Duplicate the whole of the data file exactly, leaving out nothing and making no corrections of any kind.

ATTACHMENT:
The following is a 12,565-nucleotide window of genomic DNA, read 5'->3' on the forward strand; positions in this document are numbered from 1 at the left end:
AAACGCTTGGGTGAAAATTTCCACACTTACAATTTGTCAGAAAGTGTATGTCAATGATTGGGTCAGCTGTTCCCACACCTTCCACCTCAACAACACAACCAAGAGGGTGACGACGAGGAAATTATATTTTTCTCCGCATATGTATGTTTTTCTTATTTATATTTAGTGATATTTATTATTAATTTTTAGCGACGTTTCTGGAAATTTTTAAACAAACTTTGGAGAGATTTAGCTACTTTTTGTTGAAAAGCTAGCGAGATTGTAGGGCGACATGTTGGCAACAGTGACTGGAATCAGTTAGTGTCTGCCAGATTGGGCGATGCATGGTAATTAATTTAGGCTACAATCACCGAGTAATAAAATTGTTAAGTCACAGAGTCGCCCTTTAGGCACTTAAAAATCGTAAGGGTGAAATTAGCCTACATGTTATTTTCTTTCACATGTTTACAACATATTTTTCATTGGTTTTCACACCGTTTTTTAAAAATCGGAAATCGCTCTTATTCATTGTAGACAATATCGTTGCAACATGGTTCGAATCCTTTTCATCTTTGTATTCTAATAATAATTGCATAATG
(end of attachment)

The following is a 12,565-nucleotide window of genomic DNA, read 5'->3' on the forward strand; positions in this document are numbered from 1 at the left end:
AAACGCTTGGGTGAAAATTTCCACACTTACAATTTGTCAGAAAGTGTATGTCAATGATTGGGTCAGCTGTTCCCACACCTTCCACCTCAACAACACAACCAAGAGGGTGACGACGAGGAAATTATATTTTTCTCCGCATATGTATGTTTTTCTTATTTATATTTAGTGATATTTATTATTAATTTTTAGCGACGTTTCTGGAAATTTTTAAACAAACTTTGGAGAGATTTAGCTACTTTTTGTTGAAAAGCTAGCGAGATTGTAGGGCGACATGTTGGCAACAGTGACTGGAATCAGTTAGTGTCTGCCAGATTGGGCGATGCATGGTAATTAATTTAGGCTACAATCACCGAGTAATAAAATTGTTAAGTCACAGAGTCGCCCTTTAGGCACTTAAAAATCGTAAGGGTGAAATTAGCCTACATGTTATTTTCTTTCACATGTTTACAACATATTTTTCATTGGTTTTCACACCGTTTTTTAAAAATCGGAAATCGCTCTTATTCATTGTAGACAATATCGTTGCAACATGGTTCGAATCCTTTTCATCTTTGTATTCTAATAATAATTGCATAATG